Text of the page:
by Lisa

Oh, hell.  I watched that movie.

Though I am not fat, not sick and hopefully not nearly dead, I am dull, dim, and nearly asleep.  This isn’t a constant state; a nice walk or bike ride revs the engine and gets the neurons firing brightly again.   Winter hurts, spring helps, summer blasts the cobwebs, and fall carries melancholy on those last warm breezes.

Aside from changes in my exposure to glorious daylight, what changes from summer to winter?  My food.

Anything at the farmers’ market goes into my baskets and gets eaten promptly.  Supermarket veggies sit in the crisper and go limp.  They just don’t taste…right.  Winter brings beautiful citrus things, and challenging but tasty squashes (if I disguise their overwhelming squashiness), and avocados that I eat from their strange skins with a spoon and some salt.

So, what if my wintertime blues might be related to what I’m not putting in my face?  Salad doesn’t feel right in February.  Sleeping all day does.

Enter the juicer.  Hello, glasses of brownish liquid that used to be the stuff in my crisper.  Hello, herbs and greens and fresh things that I don’t have to cook to consume.  What does raw kale taste like, anyway?  Can I juice flowers? I eat clover blossoms already…

In that movie, people used juice fasting as a means of losing weight and getting rid of the need for prescription meds, lowering cholesterol, managing diabetes and migraines.  My weight could go up, and I’d be happy.  That’s not a goal.  My cholesterol and every other little thing are normal.  My blood glucose remains stable when I eat often, but I lose track and now and then–very rarely, compared to my twenties and before baby–I crash and have to eat something sweet before I actually slap the nice old guy in front of me in line at the milk store because he pays with too many pennies,and I just want to open this fucking snickers bar before I pass out.  My heart pumps like a champ, my blood pressure stays steadily low, sometimes too low for a nurse’s satisfaction, until she reads the chart that tells her I’m always like that.  Resting heart rate, easy peasy.  No sleep apnea, but not much sleep to begin with.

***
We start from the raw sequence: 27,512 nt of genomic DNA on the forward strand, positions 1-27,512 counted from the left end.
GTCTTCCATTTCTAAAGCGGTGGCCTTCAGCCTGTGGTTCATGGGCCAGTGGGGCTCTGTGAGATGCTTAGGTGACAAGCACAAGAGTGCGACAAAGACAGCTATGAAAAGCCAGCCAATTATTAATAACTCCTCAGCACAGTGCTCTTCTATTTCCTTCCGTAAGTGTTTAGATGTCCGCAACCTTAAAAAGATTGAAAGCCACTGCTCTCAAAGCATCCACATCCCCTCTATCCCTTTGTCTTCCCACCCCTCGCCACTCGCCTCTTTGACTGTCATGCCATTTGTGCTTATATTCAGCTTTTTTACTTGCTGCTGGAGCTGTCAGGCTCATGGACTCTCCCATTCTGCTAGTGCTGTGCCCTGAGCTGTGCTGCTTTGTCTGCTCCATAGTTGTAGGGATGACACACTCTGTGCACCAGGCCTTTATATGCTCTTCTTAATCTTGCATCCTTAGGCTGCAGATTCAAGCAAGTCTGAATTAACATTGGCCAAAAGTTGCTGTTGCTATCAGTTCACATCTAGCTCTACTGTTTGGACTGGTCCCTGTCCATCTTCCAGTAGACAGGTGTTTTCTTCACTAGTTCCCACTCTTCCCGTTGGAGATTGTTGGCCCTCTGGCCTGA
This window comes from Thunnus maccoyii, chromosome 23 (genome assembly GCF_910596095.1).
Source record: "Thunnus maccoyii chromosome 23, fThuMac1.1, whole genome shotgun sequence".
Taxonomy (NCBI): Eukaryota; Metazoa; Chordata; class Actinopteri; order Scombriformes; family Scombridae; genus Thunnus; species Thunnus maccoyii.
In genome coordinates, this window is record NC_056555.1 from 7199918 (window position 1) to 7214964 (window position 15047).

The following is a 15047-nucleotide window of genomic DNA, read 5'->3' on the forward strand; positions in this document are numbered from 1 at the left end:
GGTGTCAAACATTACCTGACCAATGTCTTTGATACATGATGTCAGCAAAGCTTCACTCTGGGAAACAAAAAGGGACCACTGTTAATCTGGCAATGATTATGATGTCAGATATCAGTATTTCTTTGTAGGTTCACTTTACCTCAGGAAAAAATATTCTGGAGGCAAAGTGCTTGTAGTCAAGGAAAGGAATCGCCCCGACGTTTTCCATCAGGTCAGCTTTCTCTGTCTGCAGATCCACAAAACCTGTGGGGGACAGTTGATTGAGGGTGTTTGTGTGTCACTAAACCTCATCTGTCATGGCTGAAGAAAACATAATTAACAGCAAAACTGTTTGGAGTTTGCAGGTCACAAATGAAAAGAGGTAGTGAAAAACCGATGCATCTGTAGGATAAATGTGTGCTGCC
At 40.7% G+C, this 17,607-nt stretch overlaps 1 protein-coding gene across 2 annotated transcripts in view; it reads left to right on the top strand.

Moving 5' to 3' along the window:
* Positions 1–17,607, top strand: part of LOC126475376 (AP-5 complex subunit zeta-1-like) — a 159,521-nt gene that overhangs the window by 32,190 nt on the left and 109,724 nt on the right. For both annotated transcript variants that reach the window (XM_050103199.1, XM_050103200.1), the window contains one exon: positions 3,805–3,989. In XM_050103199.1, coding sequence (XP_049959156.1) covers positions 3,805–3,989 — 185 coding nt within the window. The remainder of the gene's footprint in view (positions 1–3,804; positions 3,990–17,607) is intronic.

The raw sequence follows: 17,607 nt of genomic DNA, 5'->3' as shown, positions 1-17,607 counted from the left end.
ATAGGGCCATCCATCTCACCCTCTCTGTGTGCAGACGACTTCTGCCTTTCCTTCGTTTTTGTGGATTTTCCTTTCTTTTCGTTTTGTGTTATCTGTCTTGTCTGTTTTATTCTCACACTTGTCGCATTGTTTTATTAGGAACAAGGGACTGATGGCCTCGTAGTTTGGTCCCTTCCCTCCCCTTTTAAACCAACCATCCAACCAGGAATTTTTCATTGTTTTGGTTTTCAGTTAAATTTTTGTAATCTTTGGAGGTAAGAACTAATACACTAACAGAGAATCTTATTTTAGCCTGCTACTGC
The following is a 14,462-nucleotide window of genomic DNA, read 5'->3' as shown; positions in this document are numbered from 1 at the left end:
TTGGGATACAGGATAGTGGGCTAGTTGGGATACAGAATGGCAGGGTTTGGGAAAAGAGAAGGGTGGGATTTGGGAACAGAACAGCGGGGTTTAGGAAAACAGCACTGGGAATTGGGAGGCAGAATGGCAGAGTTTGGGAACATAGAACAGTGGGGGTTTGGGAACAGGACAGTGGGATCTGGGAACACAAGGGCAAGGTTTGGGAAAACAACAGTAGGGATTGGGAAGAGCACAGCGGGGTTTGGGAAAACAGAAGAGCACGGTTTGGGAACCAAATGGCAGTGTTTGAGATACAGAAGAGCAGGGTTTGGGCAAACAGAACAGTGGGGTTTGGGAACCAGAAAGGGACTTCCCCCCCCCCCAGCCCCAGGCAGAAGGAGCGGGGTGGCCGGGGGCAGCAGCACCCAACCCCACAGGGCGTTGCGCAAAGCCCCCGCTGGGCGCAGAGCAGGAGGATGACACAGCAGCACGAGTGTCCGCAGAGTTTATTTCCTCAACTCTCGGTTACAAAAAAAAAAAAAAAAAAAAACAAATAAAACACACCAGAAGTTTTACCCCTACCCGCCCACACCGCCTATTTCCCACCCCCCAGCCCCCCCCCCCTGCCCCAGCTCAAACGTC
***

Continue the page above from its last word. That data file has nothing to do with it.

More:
I want to feel better than okay.

Forty is bum-rushing me into concern.  I am aware of my good fortune and pretty good health, but it’s time to make a change that I can live with, to keep things running smoothly.

I predict lots of ginger in my future.